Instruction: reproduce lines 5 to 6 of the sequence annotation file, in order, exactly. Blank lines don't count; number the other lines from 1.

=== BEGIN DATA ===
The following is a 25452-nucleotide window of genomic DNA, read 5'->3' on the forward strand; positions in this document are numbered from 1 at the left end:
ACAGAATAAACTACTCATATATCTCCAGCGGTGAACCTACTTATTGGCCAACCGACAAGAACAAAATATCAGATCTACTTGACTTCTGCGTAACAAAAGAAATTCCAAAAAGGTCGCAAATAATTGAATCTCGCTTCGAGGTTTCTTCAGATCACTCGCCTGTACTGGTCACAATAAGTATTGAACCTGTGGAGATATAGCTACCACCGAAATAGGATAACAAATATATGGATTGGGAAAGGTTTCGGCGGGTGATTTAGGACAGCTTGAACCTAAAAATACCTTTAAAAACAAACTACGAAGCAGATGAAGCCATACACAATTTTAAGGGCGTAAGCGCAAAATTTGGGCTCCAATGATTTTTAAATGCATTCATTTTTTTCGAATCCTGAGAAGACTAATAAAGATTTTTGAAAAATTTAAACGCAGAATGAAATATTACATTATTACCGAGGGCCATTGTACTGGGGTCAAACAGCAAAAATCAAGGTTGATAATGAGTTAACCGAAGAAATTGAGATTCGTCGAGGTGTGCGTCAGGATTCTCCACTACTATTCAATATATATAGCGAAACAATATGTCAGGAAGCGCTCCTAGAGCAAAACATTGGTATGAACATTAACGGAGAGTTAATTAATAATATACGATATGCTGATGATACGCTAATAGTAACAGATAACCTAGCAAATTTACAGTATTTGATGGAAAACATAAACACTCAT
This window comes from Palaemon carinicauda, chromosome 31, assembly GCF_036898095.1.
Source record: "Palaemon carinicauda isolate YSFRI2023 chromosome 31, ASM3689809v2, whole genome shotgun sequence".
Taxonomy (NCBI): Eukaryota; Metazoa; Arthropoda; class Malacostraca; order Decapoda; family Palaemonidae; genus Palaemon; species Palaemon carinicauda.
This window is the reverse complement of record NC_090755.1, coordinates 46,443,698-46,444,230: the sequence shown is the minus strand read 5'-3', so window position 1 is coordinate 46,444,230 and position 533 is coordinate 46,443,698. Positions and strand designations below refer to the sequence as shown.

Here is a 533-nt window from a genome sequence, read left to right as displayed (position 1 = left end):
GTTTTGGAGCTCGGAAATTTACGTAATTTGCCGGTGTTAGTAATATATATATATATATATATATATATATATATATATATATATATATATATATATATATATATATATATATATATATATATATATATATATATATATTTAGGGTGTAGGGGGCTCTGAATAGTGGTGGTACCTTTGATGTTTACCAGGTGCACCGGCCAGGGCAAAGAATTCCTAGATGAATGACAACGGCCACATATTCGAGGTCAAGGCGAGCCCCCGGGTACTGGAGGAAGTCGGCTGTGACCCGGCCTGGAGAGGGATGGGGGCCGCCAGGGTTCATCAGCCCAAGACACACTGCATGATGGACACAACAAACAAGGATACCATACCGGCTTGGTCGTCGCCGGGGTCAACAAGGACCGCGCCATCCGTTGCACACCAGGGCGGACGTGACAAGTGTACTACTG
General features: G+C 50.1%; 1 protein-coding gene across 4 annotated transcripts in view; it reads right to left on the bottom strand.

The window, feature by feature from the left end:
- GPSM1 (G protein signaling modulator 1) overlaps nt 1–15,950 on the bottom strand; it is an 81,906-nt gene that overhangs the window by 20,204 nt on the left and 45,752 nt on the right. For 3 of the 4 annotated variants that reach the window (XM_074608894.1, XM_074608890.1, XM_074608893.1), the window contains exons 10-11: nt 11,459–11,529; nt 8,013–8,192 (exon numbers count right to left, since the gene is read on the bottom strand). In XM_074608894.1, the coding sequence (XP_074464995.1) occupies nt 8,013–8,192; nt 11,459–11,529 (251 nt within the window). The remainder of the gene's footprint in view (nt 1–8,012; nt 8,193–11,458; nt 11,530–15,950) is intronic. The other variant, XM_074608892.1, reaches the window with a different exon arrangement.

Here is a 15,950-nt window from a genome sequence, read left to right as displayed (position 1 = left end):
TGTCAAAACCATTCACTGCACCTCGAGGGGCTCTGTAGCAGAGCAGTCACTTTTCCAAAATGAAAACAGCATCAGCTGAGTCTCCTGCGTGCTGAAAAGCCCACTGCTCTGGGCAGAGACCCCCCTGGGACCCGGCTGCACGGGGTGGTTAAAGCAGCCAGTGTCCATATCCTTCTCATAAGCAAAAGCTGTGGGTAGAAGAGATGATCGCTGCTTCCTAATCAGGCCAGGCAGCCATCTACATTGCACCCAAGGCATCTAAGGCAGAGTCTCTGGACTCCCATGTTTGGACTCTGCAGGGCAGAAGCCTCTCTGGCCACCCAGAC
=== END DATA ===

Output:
Taxonomy (NCBI): Eukaryota; Metazoa; Arthropoda; class Malacostraca; order Decapoda; family Palaemonidae; genus Palaemon; species Palaemon carinicauda.
This window is the reverse complement of record NC_090755.1, coordinates 46,443,698-46,444,230: the sequence shown is the minus strand read 5'-3', so window position 1 is coordinate 46,444,230 and position 533 is coordinate 46,443,698. Positions and strand designations below refer to the sequence as shown.